Cheney soccer star Kellie Zakrzewski wears a sweatshirt that reads “Lil Chef.” The four-year starter (whose name is pronounced Zak-CHEF-ski) scores goals with an artistry befitting a French Cordon Bleu culinary school degree.
Before she’s done, Zakrzewski, last year’s Great Northern League MVP and third-year all-leaguer, could approach 110 goals in a high school career that’s included three state berths and a state semifinals appearance.
This year she has scored 20 times with seven games remaining in the season – not counting playoffs – and a total of 96 overall entering today’s first-place showdown at home against Pullman.
Pullman’s Greyhounds, as they did against West Valley on Tuesday, won the first match in a shootout following a 0-0 standoff.
“People have told me I’m (special), but I don’t know what to think,” Zakrzewski said, adding she isn’t sure she’d have had such success in the Greater Spokane League. “I’m always second-guessing myself.”
But she’s been successful with the Spokane Shadow program and plays for the Washington Olympic Development Program (ODP) state team against high-level competition. She’s been a terror in the GNL, often drawing legions of defenders in the matches.
Some of her scoring success is because of playing with a stable of teammates for a decade or more, Cheney coach Robyn Smith said.
Much is attributable to her stepmother, Carolyn, who imparted a love of the sport, coupled with an innate sense of the game. Carolyn said that one of Kellie’s coaches, Kevin Moon, said that she has a vision on the field most people don’t have.
Carolyn was a runner in Seattle who was asked to play on an adult soccer team. She also became Kellie’s coach and a driving force when she was young.
“I think I’ve helped direct her,” Carolyn said. “If I hadn’t come into her life, I don’t know if she’d be playing soccer today.”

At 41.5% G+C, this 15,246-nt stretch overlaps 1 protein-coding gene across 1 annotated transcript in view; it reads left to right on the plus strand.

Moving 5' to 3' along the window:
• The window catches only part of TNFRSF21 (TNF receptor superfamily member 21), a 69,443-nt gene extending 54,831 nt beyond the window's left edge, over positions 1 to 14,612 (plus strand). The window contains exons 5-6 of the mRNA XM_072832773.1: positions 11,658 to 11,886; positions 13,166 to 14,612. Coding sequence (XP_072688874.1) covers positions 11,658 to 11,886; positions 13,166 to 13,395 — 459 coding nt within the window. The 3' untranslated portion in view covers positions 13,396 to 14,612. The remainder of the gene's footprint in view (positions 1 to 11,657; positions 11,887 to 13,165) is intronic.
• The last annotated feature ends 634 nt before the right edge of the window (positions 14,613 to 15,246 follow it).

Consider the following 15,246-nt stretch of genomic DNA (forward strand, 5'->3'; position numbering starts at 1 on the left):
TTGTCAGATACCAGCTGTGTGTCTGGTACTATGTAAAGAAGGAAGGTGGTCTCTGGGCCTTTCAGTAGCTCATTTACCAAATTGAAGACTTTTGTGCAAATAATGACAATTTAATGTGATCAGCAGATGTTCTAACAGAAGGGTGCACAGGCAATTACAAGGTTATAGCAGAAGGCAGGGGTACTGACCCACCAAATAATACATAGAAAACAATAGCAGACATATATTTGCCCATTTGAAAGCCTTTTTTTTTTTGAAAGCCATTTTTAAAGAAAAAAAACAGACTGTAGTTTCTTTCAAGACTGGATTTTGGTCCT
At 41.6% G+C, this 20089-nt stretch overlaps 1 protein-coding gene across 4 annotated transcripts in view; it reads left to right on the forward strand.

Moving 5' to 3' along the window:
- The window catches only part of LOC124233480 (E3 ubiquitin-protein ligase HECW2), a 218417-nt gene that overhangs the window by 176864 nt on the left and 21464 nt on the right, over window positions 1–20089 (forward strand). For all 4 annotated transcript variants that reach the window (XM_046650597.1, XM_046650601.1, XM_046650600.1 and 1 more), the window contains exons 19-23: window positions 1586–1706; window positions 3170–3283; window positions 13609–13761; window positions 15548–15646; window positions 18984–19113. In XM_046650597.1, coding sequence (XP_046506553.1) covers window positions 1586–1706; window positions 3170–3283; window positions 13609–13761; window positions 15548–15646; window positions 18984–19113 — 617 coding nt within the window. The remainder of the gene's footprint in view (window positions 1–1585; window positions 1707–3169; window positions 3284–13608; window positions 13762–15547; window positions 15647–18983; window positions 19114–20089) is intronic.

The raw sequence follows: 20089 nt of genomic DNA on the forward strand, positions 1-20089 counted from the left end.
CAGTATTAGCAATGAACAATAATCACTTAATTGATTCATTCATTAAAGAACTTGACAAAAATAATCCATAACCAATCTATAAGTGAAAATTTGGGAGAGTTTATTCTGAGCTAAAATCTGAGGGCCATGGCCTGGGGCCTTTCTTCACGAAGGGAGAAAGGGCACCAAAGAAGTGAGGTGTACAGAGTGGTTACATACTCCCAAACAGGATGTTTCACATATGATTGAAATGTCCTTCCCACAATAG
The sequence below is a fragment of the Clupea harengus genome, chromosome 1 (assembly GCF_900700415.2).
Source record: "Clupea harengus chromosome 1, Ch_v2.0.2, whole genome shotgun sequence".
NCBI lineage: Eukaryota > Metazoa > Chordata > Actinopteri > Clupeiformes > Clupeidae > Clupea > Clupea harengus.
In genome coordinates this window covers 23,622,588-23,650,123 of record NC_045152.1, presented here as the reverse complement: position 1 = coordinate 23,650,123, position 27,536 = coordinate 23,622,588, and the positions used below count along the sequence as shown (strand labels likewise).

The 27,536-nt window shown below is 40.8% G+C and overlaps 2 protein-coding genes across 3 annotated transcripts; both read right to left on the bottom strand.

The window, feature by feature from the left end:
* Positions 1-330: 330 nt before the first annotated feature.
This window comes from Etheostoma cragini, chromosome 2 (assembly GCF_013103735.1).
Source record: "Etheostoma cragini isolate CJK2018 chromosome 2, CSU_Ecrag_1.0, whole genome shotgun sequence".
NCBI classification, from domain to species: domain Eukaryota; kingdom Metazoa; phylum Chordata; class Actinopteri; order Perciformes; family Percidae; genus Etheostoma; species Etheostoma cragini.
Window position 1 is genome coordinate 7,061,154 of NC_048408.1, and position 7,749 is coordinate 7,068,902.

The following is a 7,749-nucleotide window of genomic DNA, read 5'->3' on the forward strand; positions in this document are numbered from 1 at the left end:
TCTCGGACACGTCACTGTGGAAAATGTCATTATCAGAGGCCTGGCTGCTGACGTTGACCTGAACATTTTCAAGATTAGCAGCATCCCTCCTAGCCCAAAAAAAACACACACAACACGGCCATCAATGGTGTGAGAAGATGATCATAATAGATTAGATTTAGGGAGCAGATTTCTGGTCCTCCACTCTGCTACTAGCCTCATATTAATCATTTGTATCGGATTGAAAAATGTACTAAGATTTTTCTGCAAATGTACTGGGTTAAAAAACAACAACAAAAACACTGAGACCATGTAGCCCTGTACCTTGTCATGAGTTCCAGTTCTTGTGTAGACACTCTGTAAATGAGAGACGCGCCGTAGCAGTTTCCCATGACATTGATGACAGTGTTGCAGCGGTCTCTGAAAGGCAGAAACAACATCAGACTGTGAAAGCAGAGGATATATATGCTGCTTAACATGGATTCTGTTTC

Kellie said she has played soccer since she could walk, following the footsteps of older brother Adam, who was nicknamed “Chef,” hence her sweatshirt moniker.
“I’ve loved it ever since I started,” she said.
Her career was typical, beginning at the recreational level and advancing to premier, with trips around the country. She has played with Cheney teammates Tonya Baker, Nicole Fox and Chelsea Breen, later joined by Jessica Ziemann, for much of that career.
Division I schools showed interest, but she’s chosen NCAA Division II national champion Seattle Pacific because of her desire for a complete college experience and family-like atmosphere, and since the Falcons’ coaches are also her ODP coaches. Her plans are to enter some phase of sports medicine for a career.
“Honestly, I think she could play Division I,” said Smith, who played at Washington State. “She’s probably one of the best players in state, for sure. She’s a hard worker, super crafty offensively and knows the game so well. She’s very creative and I haven’t seen girls strike the ball like Kellie can.”
Smith and Kellie arrived at Cheney together. The 5-foot-4 athlete always has been a goal-scoring machine, joking that she was a “cherry picker” when little, but learning early that there was more to the game than just scoring goals.
“My stepmom used to rip me to pieces because I did not play defense,” she said.
Carolyn, a Seattle Pacific graduate, met Richard Zakrzewski, a Fairchild Survival School instructor, when Kellie was 21/2. They married following a long-distance courtship.
She first got into coaching with her stepson and improved her knowledge by talking with other coaches, researching on-line and reading books. A teacher of fundamentals, she said when she “topped out” it was time for Kellie to move to a higher level.
“Kellie is a very competitive young lady, with a lot of drive,” she said. “We hooked her up with Kevin Moon, and to me he was that person who took her goal scoring from being good to being great.”
When the ball is at Kellie’s feet, she’s dangerous, Carolyn said. Kellie said it’s because she has learned to think two or three passes ahead during a game.
“It goes back to the fact she has vision on the field,” Carolyn said. “It’s something you cannot teach. You either have it or you don’t.”
And it’s the means to creating a soccer-scoring culinary masterpiece.
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